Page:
Last night English news channel, TimesNow TV broke the story that 103 NGOs located in different parts of the country was under the Home Minister's scanner for Foreign Contributions Regulation Act (FCRA) violations.
Around 20 of these NGOs are believed to fund Jihadi outfits that have links to Al Quaeda, JuD, LeT etc, The Gujarat Sarvajanik Welfare Trust in Gujarat is one such NGO in this list according to TimesNow.
A few are suspected of using foreign funds for mass conversion though no details are given who these NGOs are. A good number are suspected as Maoist sympathisers who channelize foreign funds to a Naxalite insurgency in the country. Again no clue given who these NGOs are even though it is an open secret within the sector that this is taking place - cooking snook at existing legislation.
Others are suspected of openly using the hawala route to convert their black money. TimesNow gives a hint that Indian opening batsman, Virender Sewhag is a prime suspect of using the hawala (money laundering) route to start an elitist international, high school.
TimesNow also screened repeated visuals of Bangalore based New Entity for Social Action (NESA) as one of these NGOs in the IB list. NESA, a networking NGO is suspected of channelising funds to another NGO which has no FCRA number. If so, this is only a technical infringement of FCRA unless the NGO to which funds have been channelized have been engaging in anti-national activities. At least two prominent UK based donors partnering NESA, can be expected to dive for cover in the event of NESA being booked.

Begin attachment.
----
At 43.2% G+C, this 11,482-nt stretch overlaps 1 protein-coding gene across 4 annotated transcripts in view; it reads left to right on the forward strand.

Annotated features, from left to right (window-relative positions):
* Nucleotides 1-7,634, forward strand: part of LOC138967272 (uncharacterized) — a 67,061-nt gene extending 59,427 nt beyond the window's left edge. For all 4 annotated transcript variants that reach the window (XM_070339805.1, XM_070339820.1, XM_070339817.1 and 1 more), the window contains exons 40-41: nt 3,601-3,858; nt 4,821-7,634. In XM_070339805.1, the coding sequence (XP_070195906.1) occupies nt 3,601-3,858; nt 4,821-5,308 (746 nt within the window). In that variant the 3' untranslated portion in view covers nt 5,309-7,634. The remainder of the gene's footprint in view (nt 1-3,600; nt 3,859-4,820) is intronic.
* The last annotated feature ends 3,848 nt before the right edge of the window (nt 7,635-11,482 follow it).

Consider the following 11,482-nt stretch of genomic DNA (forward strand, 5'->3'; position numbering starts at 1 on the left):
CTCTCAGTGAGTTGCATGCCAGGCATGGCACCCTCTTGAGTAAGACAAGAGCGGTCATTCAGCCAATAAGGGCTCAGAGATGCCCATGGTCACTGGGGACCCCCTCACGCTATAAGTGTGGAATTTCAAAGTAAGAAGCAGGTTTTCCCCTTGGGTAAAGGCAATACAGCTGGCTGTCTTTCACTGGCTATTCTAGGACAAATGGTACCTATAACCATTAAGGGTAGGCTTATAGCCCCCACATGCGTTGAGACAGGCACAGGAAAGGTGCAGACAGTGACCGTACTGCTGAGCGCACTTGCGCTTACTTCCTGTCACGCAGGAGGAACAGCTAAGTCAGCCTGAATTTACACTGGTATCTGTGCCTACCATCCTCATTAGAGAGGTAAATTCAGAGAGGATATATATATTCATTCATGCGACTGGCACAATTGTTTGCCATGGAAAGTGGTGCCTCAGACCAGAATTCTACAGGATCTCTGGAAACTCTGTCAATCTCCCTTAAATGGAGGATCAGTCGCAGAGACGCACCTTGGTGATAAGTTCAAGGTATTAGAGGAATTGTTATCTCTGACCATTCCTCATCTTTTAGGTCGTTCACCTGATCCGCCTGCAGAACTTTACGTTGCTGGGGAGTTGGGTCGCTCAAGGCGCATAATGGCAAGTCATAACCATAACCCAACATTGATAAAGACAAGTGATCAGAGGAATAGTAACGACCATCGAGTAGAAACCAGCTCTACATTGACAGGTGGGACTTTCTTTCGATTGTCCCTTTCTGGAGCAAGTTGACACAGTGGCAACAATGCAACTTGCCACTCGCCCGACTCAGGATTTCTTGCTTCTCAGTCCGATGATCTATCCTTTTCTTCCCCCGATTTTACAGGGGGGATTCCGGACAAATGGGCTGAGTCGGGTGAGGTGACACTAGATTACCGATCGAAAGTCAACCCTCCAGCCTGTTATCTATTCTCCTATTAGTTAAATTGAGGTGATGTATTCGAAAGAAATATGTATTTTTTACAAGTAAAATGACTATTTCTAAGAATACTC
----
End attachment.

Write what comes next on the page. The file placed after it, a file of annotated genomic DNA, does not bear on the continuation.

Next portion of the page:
A good number of these suspected NGOs have diverted funds meant for charitable purposes towards personal commercial investment for their founder members. TimesNow have given a hint that some of them are leading human rights organizations based in New Delhi and among them Dalit networking organizations .
The FCRA was tightened in the year 1985 on the ground that some NGOs were using foreign funds for 'anti-national' purposes. Under the law, the government can reject NGO applications for receiving foreign assistance if this is found against "the sovereignty and integrity of India, the public interest, freedom or fairness of election to any legislature, friendly relations with any foreign state, harmony between religious, racial, linguistic or regional groups, castes or communities."
For the NGOs, international assistance has been a double-edged sword, giving access to funds not forthcoming at home but leaving them open to charges of “foreign interference” from the regime and other political opponents. NGOs dependent on foreign funds continue to carry its stigma. Foreign funding to NGOs has been one of the most controversial issues for governments in many countries.
The managers of the biggest NGOs manage million dollar budgets with salaries and perks that are comparable to CEOs. They jet to international conferences, confer with top corporate and financial directors and make policy decisions that affect - in the great majority of cases adversely - millions of people ... especially the poor, women and informal sector working people.